Wednesday, January 13, 2010

*Really* Small Schools


The Race to the Top application highlights McKee’s umbrella organization, the Rhode Island Mayoral Academies, and its hopes to expand in 2011 by contracting with two charter school operators. Achievement First would open a K-12 school serving students in Cranston and Providence, and MATCH Charter Schools would open a grade 6-12 school serving Blackstone Valley and Providence students.

In addition, Rhode Island Mayoral Academies has asked if its original charter to serve 1,175 students can be doubled, to 2,350, although that request has not yet been taken up by the Board of Regents for Elementary and Secondary Education.

Quick thoughts: If I had to pick a "no excuses" CMO to work in Providence, Achievement First makes the most sense, as they've got a track record in Connecticut cities similar to Providence. MATCH is to me the poster child for un-scalable, un-realistic charter school designs. You can probably pull off one in a city like Providence, with an Ivy League school and finding loads of outside funding, but it is so obviously not a more general solution. MATCH is to me a better argument for the impossibility of improving urban education than the opposite. If that's what it takes, we need to find a way to redefine the problem.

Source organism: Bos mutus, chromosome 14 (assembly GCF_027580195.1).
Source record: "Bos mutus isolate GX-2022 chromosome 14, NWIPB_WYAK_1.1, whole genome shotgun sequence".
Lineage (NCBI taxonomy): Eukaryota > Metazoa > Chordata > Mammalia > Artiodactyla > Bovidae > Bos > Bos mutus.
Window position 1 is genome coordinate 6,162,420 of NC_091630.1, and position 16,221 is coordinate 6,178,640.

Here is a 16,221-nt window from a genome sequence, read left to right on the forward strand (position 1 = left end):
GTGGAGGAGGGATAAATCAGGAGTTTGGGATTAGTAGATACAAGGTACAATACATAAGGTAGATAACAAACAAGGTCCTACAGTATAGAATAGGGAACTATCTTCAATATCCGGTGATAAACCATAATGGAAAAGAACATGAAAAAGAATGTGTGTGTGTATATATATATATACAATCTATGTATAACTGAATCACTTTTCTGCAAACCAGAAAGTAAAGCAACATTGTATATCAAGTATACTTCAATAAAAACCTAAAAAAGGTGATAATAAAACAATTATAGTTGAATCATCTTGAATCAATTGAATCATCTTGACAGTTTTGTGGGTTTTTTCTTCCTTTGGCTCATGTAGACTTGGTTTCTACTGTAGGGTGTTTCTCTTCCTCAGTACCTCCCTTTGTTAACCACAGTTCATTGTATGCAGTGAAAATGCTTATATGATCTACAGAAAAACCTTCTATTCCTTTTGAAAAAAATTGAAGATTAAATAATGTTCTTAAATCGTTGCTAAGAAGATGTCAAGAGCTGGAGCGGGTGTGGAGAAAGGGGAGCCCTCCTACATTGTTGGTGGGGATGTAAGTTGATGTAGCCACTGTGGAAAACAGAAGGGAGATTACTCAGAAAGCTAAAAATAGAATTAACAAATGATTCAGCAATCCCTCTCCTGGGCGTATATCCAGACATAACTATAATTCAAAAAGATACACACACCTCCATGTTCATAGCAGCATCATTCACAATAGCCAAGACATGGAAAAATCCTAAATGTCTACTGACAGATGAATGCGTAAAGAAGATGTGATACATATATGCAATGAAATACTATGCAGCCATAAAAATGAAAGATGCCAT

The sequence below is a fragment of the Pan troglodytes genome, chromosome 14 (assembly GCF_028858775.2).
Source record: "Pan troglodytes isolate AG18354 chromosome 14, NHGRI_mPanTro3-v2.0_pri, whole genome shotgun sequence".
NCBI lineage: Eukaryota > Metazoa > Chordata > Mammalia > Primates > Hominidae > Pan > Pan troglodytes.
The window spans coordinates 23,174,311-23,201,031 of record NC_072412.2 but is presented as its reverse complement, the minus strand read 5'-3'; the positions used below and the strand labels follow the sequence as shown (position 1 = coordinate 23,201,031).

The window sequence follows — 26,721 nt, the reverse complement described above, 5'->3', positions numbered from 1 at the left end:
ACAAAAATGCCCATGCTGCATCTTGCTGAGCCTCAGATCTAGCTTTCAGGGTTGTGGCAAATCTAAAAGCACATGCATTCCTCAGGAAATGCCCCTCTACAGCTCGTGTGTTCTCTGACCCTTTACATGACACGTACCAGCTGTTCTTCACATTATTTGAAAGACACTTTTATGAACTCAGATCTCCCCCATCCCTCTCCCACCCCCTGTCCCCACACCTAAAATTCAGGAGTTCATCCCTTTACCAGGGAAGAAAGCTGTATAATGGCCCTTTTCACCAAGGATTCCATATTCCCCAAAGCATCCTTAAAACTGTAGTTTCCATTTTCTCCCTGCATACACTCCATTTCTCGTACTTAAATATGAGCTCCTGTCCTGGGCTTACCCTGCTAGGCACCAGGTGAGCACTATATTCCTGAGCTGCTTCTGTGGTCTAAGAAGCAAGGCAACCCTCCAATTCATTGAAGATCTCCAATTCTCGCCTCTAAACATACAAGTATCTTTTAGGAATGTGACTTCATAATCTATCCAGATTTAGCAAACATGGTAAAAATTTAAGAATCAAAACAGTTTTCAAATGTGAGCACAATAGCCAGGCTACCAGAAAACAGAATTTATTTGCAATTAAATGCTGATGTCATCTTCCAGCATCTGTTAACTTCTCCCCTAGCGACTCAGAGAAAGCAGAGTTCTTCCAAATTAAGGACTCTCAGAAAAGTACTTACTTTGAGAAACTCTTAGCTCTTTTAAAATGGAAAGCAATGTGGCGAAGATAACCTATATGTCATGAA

But the thing that strikes me most right now is: damn, those are small schools. The Achievement First schools seem to average about 50 a grade. Divide that between two cities and you're talking about a program that will probably graduate 25 Providence kids a year. Which is great in itself, but it is a very slow method of transformation.

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